The opinion of the court was delivered by: Conboy, J.
a.m. on the morning of their release. The direct address of the court's home page is: http://www.courts.state.nh.us/supreme.
The plaintiffs, Jason and Jennifer Antosz, appeal an order of the Superior Court (McHugh, J.) granting summary judgment in favor of the defendant, Doree Allain. We reverse and remand.
The trial court found, or the record supports, the following facts. The defendant owns property located at 87 North River Road in Epping. On January 29, 2008, the Town of Epping Fire Department was called to the defendant's property because of a fire involving the home's hot water heater.
Jason Antosz, a volunteer firefighter with the Epping Fire Department, was among the firefighters who responded to the call.
Mr. Antosz arrived at the scene of the fire, parked his vehicle on the street, and walked up the driveway to speak with the lieutenant on the scene. The lieutenant instructed him to walk back down the driveway and retrieve a fire extinguisher from a fire truck parked on the street. The driveway was covered with packed snow and ice, and as Mr. Antosz walked down it, he slipped and fell and was seriously injured.
The plaintiffs filed suit against the defendant. Mr. Antosz claimed negligence, alleging that the driveway was in an unsafe and unreasonable condition as a result of the defendant's failure to remove snow and ice from it, and that the condition of the driveway caused his fall and resulting injury. Ms. Antosz claimed loss of consortium. The defendant moved for summary judgment arguing that Mr. Antosz's claim is barred by RSA 507:8-h (2010) (setting forth the "Fireman's Rule"). The plaintiffs objected, arguing that RSA 507:8-h does not apply to volunteer firefighters, or alternatively, that even if it does, under the statute's provisions, Mr. Antosz's negligence claim is not barred. The court granted the defendant's motion. The plaintiffs filed a motion for reconsideration, which the trial court denied. The plaintiffs now appeal.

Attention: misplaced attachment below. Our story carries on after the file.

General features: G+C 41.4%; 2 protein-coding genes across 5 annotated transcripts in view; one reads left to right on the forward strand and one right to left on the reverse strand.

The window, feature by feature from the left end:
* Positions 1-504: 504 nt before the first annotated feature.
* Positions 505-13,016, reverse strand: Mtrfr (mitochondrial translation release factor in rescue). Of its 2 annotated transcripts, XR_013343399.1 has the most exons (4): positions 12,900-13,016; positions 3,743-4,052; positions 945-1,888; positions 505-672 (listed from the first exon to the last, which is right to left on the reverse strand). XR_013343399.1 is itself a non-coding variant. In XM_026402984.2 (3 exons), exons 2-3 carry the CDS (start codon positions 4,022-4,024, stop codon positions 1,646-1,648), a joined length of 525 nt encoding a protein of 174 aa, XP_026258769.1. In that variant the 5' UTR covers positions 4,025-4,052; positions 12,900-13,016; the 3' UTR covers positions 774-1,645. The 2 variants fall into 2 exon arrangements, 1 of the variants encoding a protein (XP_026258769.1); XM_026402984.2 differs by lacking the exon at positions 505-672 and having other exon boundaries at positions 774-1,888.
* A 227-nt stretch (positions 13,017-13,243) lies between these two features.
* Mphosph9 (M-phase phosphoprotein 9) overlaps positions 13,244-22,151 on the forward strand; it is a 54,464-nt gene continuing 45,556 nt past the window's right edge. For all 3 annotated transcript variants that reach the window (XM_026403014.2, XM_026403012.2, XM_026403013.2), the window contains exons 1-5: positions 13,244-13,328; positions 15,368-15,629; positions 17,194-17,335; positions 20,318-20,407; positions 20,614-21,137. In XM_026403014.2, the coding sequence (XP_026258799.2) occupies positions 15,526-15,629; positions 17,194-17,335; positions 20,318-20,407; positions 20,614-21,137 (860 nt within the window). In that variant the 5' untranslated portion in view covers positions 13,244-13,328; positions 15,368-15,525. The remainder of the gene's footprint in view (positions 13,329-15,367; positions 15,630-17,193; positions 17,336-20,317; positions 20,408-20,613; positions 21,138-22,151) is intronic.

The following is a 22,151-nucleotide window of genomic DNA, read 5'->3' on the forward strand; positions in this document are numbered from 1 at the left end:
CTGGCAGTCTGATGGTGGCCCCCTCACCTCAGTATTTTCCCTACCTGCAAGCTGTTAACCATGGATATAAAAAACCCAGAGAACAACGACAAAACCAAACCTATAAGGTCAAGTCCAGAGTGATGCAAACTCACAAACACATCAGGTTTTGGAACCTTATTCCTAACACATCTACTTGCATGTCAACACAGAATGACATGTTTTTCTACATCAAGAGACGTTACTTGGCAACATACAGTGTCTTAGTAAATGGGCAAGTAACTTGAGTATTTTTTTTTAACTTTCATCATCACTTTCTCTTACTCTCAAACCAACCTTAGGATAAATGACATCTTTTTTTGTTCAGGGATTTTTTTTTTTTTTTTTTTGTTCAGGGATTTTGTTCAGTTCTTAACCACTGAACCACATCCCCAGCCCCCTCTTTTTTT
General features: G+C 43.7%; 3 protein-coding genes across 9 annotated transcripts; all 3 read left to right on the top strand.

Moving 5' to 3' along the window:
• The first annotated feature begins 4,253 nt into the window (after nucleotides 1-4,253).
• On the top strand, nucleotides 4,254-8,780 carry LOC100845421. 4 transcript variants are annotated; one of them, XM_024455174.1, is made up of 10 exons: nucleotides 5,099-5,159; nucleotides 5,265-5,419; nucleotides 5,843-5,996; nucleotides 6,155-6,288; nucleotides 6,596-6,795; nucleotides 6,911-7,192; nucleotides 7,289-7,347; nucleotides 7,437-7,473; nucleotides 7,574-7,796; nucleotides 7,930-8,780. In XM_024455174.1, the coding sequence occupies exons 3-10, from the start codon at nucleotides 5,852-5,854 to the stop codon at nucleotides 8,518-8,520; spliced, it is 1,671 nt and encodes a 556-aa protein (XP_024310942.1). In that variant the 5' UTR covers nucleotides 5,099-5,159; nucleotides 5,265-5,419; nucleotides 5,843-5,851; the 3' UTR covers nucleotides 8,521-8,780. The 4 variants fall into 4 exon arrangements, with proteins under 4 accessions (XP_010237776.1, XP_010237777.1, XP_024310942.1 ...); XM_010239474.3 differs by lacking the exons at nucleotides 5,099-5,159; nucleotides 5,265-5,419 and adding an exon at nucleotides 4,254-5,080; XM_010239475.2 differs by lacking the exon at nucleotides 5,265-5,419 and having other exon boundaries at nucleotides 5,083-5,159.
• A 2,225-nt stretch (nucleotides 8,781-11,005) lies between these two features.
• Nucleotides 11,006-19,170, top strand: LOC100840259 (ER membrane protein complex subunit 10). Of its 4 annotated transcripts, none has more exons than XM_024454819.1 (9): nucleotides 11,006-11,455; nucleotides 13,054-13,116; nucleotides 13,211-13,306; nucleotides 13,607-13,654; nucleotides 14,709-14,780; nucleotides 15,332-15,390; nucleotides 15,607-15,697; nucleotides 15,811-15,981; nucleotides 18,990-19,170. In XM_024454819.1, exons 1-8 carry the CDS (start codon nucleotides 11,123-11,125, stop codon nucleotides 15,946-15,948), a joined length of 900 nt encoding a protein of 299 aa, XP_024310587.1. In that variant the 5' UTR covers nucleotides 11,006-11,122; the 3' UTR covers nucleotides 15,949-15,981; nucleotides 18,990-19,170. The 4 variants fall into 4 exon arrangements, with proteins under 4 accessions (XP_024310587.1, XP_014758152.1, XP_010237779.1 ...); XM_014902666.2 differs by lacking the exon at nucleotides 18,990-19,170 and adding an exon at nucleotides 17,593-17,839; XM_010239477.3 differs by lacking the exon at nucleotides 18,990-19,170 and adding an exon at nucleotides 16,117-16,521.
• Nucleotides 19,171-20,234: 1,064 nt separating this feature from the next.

In reviewing the trial court's grant of summary judgment, we consider the affidavits and other evidence, and all inferences properly drawn from them, in the light most favorable to the non-moving party. Waterfield v. Meredith Corp., 161 N.H. 707, 709 (2011). We will affirm the grant of summary judgment only if our review of that evidence discloses no genuine issue of material fact, and the moving party is entitled to judgment as a matter of law. Id. We review the trial court's application of the law to the facts de novo. Id.
In granting the defendant's motion for summary judgment, the trial court made two rulings. First, it determined that Mr. Antosz's volunteer status does not preclude the application of the Fireman's Rule. The trial court based this determination both upon Mr. Antosz's status as an "employee" under the workers' compensation statute, see RSA 281-A:2, I, VII(a)(2) (2010), as well as the fact that the text of RSA 507:8-h does not expressly distinguish between paid firefighters and volunteer firefighters. Second, the trial court determined that confronting an ice and snow covered driveway at the scene of the fire was incidental to and inherent in Mr. Antosz's performance of normal duties and, therefore, the Fireman's Rule barred his negligence action.
The plaintiffs appeal both rulings. First, assuming that RSA 507:8-h applies to volunteer firefighters, we address the trial court's determination that as applied to this case, it bars Mr. Antosz's negligence claim.
Resolution of this issue requires us to interpret RSA 507:8-h. In matters of statutory interpretation, "[w]e are the final arbiter of the intent of the legislature as expressed in the words of the statute considered as a whole." Kenison v. Dubois, 152 N.H. 448, 451 (2005). We first look to the language of the statute and, where possible, ascribe to the language its plain and ordinary meaning. Appeal of Union Tel. Co., 160 N.H. 309, 317 (2010). We examine the statute's legislative history only if the statutory language is ambiguous. See Sutton v. Town of Gilford, 160 N.H. 43, 54 (2010). We neither consider what the legislature might have said, nor add language that the legislature did not see fit to include. In the Matter of McArdle & McArdle, 162 N.H. 482, 485 (2011).
We first adopted the Fireman's Rule in England v. Tasker, 129 N.H. 467, 468-72 (1987). In 1993, the legislature codified the rule as RSA 507:8-h, and in 1997 amended the statute. RSA 507:8-h now provides:
Firefighters . . . shall have no cause of action for injuries arising from negligent conduct which created the particular occasion for the [firefighter's] official engagement. However, this section does not affect such [firefighter's] causes of action for unrelated negligent conduct occurring during the [firefighter's] official engagement, or for other negligent conduct . . .
On appeal, the plaintiffs argue that the statute does not bar Mr. Antosz's negligence claim because his injury, caused by a slip and fall on a snow and ice covered driveway, did not arise from the conduct which created the reason for his "official engagement" at the scene, a hot water heater fire. In response, the defendant contends that RSA 507:8-h bars a firefighter's suit "based upon negligence, even when independent of the cause of his ...